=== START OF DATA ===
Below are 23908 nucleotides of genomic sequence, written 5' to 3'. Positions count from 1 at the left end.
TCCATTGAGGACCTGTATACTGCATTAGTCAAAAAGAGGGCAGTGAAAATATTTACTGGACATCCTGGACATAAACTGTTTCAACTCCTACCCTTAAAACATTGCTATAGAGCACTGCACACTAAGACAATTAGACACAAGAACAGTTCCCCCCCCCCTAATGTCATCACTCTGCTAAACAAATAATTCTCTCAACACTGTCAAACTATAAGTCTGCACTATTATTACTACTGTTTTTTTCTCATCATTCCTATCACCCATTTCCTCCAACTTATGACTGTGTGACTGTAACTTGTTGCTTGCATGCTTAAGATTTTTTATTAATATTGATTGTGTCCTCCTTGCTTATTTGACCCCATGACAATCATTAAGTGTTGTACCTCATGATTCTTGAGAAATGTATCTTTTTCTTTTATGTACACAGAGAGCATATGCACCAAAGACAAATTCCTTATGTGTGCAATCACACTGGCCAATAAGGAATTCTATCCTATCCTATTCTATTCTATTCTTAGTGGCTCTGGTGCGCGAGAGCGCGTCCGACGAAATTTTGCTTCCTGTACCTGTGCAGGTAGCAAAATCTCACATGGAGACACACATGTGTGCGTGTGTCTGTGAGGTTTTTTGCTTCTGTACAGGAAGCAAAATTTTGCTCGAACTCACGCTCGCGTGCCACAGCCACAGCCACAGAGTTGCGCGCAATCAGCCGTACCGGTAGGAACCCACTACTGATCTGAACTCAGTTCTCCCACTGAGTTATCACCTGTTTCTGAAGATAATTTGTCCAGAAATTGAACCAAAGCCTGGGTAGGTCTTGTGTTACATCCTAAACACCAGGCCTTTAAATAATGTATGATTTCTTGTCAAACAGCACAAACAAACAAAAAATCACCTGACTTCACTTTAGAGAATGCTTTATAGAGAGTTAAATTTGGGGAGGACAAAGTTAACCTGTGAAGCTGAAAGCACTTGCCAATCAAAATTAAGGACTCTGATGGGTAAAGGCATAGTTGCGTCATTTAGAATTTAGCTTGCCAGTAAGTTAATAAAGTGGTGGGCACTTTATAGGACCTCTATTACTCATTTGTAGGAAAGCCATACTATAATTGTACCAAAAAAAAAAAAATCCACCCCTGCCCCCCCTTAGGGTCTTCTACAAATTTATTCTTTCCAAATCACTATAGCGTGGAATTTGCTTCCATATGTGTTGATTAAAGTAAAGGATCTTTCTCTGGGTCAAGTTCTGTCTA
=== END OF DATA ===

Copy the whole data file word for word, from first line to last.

Below are 23908 nucleotides of genomic sequence, written 5' to 3'. Positions count from 1 at the left end.
TCCATTGAGGACCTGTATACTGCATTAGTCAAAAAGAGGGCAGTGAAAATATTTACTGGACATCCTGGACATAAACTGTTTCAACTCCTACCCTTAAAACATTGCTATAGAGCACTGCACACTAAGACAATTAGACACAAGAACAGTTCCCCCCCCCCTAATGTCATCACTCTGCTAAACAAATAATTCTCTCAACACTGTCAAACTATAAGTCTGCACTATTATTACTACTGTTTTTTTCTCATCATTCCTATCACCCATTTCCTCCAACTTATGACTGTGTGACTGTAACTTGTTGCTTGCATGCTTAAGATTTTTTATTAATATTGATTGTGTCCTCCTTGCTTATTTGACCCCATGACAATCATTAAGTGTTGTACCTCATGATTCTTGAGAAATGTATCTTTTTCTTTTATGTACACAGAGAGCATATGCACCAAAGACAAATTCCTTATGTGTGCAATCACACTGGCCAATAAGGAATTCTATCCTATCCTATTCTATTCTATTCTTAGTGGCTCTGGTGCGCGAGAGCGCGTCCGACGAAATTTTGCTTCCTGTACCTGTGCAGGTAGCAAAATCTCACATGGAGACACACATGTGTGCGTGTGTCTGTGAGGTTTTTTGCTTCTGTACAGGAAGCAAAATTTTGCTCGAACTCACGCTCGCGTGCCACAGCCACAGCCACAGAGTTGCGCGCAATCAGCCGTACCGGTAGGAACCCACTACTGATCTGAACTCAGTTCTCCCACTGAGTTATCACCTGTTTCTGAAGATAATTTGTCCAGAAATTGAACCAAAGCCTGGGTAGGTCTTGTGTTACATCCTAAACACCAGGCCTTTAAATAATGTATGATTTCTTGTCAAACAGCACAAACAAACAAAAAATCACCTGACTTCACTTTAGAGAATGCTTTATAGAGAGTTAAATTTGGGGAGGACAAAGTTAACCTGTGAAGCTGAAAGCACTTGCCAATCAAAATTAAGGACTCTGATGGGTAAAGGCATAGTTGCGTCATTTAGAATTTAGCTTGCCAGTAAGTTAATAAAGTGGTGGGCACTTTATAGGACCTCTATTACTCATTTGTAGGAAAGCCATACTATAATTGTACCAAAAAAAAAAAAATCCACCCCTGCCCCCCCTTAGGGTCTTCTACAAATTTATTCTTTCCAAATCACTATAGCGTGGAATTTGCTTCCATATGTGTTGATTAAAGTAAAGGATCTTTCTCTGGGTCAAGTTCTGTCTA